Discussion/Application Questions:

Verses 1-2
Faith is described as an “assurance” and a “conviction.” How do these words inform the way you think about faith? How does this understanding of faith cause you to behave?
Often, our evangelical circle associates faith with a leap in the dark or an intellectual ascent. Are these accurate understandings of faith? If not, how would you correct this idea of faith?
What are some disciplines that have helped you strengthen your faith?
In the Journey of Discipleship there are four facets to exercise your faith—worship, community, discipleship, multiplication —in what area do you find yourself excelling the most? What area are you struggling? What are some practical goals you can set to grow your faith in these areas?

Verses 3-32
It’s interesting that almost everyone in Hebrews 11 is commended for their faith along with their actions. What does this tell us about the nature of faith? Is it possible for someone to have faith with no action?
Abel was “commended as righteous” because of his faith. What does this tell us about God’s attitude towards us once we believe? How does this affect the way you live and feel?
How is God currently calling you to demonstrate faith? How are you working that out?
“And without faith it is impossible to please him” (11:6). What does this verse teach us about our actions? How should we think about our thoughts, words, and deeds when considering this verse?
Noah chose to fear the Lord rather than fear the men of his day. When you reflect on your last week, do you see yourself being motivated out of a fear of man or a fear of God? What are some indicators and reasons for this?
Abraham gave up comfort, rest, and family to demonstrate faith in the Lord. Considering this, how do we learn to trust that God’s way is better than those things? What is the next step you can take in pursuing the Lord?
The author describes the faithful Israelites’ hope as a “city”, “a homeland” and “a better country”. Reflecting on all these descriptions, what thoughts come to mind about the afterlife? How does this shape your willingness to exercise faith?
How can you/are you demonstrating faith in the area of evangelism and disciple making?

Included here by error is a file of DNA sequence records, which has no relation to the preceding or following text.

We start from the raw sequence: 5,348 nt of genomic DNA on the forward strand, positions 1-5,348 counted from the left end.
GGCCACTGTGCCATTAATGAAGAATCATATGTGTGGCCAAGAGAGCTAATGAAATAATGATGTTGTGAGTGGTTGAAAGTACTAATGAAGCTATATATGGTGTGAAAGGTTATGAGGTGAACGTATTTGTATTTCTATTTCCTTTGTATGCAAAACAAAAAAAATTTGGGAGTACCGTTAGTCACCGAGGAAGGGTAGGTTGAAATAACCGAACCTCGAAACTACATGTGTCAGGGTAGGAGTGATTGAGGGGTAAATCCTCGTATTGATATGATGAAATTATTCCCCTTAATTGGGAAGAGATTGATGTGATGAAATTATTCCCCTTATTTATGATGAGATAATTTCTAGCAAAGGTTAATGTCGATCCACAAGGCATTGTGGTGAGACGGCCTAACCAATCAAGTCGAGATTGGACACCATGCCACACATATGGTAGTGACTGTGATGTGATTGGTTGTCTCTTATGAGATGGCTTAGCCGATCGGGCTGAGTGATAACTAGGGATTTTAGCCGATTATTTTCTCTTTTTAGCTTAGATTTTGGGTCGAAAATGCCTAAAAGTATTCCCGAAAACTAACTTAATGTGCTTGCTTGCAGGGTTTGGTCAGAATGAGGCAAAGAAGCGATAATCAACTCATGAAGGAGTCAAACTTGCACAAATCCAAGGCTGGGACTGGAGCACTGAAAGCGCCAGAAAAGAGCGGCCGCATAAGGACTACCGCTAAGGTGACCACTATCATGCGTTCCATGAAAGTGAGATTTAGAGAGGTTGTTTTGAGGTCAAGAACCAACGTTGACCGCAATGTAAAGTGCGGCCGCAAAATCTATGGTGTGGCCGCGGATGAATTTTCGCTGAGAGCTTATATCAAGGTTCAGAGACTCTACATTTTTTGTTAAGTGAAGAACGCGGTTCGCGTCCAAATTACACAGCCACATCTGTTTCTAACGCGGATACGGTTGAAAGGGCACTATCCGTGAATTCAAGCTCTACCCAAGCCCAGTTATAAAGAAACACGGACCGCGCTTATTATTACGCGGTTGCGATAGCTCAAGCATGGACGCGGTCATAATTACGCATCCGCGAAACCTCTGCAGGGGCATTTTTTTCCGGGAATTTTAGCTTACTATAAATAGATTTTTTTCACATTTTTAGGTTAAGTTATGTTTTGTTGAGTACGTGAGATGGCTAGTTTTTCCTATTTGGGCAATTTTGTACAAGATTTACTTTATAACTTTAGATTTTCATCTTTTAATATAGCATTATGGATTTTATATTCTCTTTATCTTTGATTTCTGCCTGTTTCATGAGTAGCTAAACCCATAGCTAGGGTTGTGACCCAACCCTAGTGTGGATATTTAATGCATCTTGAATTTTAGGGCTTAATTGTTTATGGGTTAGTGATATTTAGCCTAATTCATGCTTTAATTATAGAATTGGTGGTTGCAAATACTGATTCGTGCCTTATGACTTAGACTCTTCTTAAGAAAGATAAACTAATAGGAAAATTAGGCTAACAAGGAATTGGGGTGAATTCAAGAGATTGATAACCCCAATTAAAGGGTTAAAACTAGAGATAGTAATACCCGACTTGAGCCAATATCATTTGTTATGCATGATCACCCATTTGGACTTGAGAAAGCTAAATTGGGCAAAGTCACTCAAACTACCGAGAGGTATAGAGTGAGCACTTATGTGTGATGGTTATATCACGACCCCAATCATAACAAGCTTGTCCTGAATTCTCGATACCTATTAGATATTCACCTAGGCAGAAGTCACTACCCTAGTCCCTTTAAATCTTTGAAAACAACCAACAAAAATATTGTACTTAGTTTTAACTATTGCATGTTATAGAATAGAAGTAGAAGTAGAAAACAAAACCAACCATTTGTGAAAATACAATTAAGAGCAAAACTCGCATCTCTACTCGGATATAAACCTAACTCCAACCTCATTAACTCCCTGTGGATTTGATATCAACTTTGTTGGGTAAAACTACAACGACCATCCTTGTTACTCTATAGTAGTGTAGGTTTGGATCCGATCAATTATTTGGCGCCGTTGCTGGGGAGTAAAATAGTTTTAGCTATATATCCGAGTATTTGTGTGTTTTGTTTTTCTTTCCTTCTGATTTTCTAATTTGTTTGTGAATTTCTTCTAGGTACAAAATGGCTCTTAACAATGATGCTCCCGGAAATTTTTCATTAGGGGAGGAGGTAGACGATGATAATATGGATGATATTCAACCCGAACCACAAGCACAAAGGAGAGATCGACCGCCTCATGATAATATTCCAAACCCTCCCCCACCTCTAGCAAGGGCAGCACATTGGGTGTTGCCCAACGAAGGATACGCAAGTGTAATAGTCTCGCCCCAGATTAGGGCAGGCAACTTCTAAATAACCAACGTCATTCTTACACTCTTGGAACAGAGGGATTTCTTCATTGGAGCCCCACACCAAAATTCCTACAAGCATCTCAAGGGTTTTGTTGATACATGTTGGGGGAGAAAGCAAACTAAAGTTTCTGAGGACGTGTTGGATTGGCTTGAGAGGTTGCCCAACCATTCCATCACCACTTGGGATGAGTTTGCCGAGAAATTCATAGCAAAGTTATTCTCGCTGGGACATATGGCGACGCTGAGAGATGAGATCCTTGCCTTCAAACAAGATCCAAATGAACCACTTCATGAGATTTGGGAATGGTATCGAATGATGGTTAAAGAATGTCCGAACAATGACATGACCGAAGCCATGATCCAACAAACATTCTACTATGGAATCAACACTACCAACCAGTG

Among all the characters in this passage, who is the one person who you resonate with the most? How does their testimony encourage you to live?

Verses 33-38
These verses list many miraculous deeds by the people of faith. Do we still believe that people of faith can accomplish these great works? If so, how can we begin to walk in faith as these men and women walked?
The people mentioned in this portion of scripture aren’t listed by name but rather their actions of faith. Most of us will not have our names written in the “hall of faith,” but will live ordinary lives of trusting and obeying God. What are ordinary ways you can obey God this week?

Verses 39-40
The author concludes that God has offered something better for us (new covenant members) and them (old covenant members). What is this that God has offered to us, and how does it make you appreciate living on this side of the cross?

Prayer Guide:

Pray for our church, that our faith family would demonstrate faith in God’s word and His promises to be used by him in His mission. Pray for those who are currently being asked by God to demonstrate faith in certain areas and are hindered by fear.
Pray for our city, that those who do not have faith in Jesus and therefore will not be pleasing to God to be granted faith and repentance to believe he exists and rewards those who seek him.
Pray for our world, that those who have taken the gospel into unreached areas would continue keeping their eyes on the heavenly city and promise while they endure much suffering for proclaiming the gospel.